Research Topic

The Role of Complement in Microbial Infections

About this Research Topic

The complement system is a key innate immune system and contributes to the control of pathogens from the very beginning of an infection, before the generation of antibodies. Its function is to clear invading microbes by either forming a membrane-attack complex on the surface of the invader, or by marking ...

The complement system is a key innate immune system and contributes to the control of pathogens from the very beginning of an infection, before the generation of antibodies. Its function is to clear invading microbes by either forming a membrane-attack complex on the surface of the invader, or by marking these with complement C3 split products (opsonization), and attracting and activating immune cells. Both mechanisms markedly support phagocytosis by macrophages and dendritic cells. Thus, the complement system bridges the innate with the adaptive immune system.

Specific proteins can sense invading microbes and trigger one of the three main complement pathways. I) The classical pathway (CP) is activated by immune complexes, pentraxins (C-reactive protein and pentraxin 3) or by direct interaction of C1 with the surface of pathogens. II) Initiation of the lectin pathway (LP) is mediated by MBL, ficolins (ficolin-1, ficolin-2, and ficolin-3), or collectins (collectin-10 and collectin-11) binding to glycosylated or acetylated residues on the envelope of the invading microorganism. III) Spontaneous hydrolysis of a labile thioester bond converts C3 to a bioactive form C3(H2O) and keeps the alternative pathway (AP) constitutively active at low-levels in the plasma. Independently of the pathway, complement activation converges to the terminal pathway resulting in the generation of the membrane attack complex.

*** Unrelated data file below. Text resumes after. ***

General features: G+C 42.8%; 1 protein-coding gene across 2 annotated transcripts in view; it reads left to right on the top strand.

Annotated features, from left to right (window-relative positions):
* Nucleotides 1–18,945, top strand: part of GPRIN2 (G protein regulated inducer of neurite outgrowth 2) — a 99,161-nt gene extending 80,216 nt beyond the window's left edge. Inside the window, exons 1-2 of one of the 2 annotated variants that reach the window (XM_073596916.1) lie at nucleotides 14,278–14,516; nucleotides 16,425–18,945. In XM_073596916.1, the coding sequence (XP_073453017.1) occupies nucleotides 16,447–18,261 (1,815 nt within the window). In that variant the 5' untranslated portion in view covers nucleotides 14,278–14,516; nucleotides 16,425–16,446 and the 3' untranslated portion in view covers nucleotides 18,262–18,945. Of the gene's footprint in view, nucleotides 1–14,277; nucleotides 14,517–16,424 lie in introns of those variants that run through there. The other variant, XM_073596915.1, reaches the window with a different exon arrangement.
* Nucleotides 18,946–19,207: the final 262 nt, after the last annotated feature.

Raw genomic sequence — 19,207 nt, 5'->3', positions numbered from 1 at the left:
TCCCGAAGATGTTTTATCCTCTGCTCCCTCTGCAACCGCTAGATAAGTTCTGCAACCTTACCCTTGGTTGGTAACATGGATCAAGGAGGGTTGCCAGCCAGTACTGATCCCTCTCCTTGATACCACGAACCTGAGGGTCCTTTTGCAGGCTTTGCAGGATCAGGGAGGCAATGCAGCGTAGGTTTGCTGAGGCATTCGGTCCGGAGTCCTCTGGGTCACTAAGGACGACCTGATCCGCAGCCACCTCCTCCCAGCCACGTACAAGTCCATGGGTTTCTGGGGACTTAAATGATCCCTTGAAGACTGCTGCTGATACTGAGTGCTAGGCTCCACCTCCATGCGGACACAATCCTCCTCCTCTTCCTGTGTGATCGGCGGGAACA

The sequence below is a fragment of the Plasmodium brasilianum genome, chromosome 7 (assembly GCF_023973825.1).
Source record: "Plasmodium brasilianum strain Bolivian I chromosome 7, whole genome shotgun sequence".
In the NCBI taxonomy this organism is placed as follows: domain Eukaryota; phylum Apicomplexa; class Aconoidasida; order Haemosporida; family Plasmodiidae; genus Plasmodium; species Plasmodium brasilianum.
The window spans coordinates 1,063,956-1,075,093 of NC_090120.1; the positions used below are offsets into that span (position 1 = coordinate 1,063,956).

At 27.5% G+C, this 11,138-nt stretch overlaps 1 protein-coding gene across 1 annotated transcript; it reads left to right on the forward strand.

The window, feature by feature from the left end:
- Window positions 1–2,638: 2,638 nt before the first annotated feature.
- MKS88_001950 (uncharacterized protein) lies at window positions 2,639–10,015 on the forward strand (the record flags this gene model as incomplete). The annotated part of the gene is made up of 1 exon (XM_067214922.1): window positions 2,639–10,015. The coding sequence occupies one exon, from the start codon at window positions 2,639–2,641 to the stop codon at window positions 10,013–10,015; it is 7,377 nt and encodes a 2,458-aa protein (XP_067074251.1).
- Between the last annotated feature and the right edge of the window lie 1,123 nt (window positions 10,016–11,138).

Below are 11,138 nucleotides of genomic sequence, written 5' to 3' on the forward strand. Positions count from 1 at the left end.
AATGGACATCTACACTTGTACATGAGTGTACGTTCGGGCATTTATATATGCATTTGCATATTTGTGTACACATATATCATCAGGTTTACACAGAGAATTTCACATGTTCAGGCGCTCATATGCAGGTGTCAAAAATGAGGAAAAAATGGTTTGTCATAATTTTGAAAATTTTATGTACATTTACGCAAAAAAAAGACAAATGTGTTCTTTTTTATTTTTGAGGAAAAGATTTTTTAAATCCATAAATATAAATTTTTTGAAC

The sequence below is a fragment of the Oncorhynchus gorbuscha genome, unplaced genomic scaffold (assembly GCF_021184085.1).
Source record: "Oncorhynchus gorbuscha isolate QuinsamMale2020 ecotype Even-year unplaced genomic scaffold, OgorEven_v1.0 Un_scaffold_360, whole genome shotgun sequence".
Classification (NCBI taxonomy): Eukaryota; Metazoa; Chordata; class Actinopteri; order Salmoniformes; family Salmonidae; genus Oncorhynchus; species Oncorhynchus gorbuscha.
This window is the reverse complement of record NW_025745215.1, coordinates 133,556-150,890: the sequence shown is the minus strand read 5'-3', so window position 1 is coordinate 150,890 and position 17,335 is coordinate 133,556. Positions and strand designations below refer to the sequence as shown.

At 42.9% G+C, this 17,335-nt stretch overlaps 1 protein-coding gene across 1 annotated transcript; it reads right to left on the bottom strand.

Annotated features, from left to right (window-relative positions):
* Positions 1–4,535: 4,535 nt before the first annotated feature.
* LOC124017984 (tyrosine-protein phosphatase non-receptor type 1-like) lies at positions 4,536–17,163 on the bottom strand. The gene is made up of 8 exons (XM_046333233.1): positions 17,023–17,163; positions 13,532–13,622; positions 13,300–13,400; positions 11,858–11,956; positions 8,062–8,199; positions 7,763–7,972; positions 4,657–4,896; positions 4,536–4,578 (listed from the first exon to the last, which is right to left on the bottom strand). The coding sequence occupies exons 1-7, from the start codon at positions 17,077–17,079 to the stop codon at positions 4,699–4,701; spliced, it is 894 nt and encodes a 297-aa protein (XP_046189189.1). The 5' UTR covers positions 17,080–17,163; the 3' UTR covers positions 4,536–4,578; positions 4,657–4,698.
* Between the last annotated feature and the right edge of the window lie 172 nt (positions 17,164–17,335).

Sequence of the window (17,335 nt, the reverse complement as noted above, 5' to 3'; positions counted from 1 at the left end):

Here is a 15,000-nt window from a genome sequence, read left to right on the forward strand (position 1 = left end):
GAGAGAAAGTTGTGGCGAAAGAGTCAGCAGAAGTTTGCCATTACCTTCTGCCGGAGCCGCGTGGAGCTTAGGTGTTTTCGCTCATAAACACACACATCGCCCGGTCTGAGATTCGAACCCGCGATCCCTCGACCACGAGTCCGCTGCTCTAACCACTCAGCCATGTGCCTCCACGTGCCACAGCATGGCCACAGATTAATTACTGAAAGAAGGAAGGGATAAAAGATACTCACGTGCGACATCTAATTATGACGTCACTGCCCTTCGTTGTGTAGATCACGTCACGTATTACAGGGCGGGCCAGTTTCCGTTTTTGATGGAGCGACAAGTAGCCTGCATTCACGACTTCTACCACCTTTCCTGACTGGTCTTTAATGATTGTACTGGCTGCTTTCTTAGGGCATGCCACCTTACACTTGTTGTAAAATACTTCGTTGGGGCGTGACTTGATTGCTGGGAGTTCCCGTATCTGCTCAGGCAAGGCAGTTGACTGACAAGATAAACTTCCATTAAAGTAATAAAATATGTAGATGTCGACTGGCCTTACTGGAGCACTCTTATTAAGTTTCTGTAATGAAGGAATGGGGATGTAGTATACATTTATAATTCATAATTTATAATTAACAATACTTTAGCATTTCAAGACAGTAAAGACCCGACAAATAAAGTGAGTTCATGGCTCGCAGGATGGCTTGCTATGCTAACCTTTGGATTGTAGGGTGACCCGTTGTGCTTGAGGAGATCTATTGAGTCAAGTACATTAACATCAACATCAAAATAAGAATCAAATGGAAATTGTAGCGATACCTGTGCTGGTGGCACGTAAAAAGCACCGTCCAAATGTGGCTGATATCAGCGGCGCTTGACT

Over millions of years, pathogens such as bacteria, viruses, fungi or parasites have learned to evade the action of complement either in a passive way to protect themselves or in an aggressive way to enter host cells and maintain infection.

The aim of this Research Topic is to better describe the complement-dependent mechanisms designed to destroy pathogens, alongside a more detailed characterization of complement evasion strategies of pathogens. It is clear that both actions influence each other and are interwoven. We welcome authors to submit Original Research and Review articles focusing on, but not limited to, the following subtopics:

1. Complement mediated mechanisms for pathogen clearing
2. Complement evasion strategies evolved from pathogens, including mimicry or acquisition of complement regulatory proteins
3. Complement-medicated enhancement of infection


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Submission Deadlines

29 March 2020 Manuscript

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Manuscripts can be submitted to this Research Topic via the following journals:

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Topic Editors

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Submission Deadlines

29 March 2020 Manuscript

Participating Journals

Manuscripts can be submitted to this Research Topic via the following journals:

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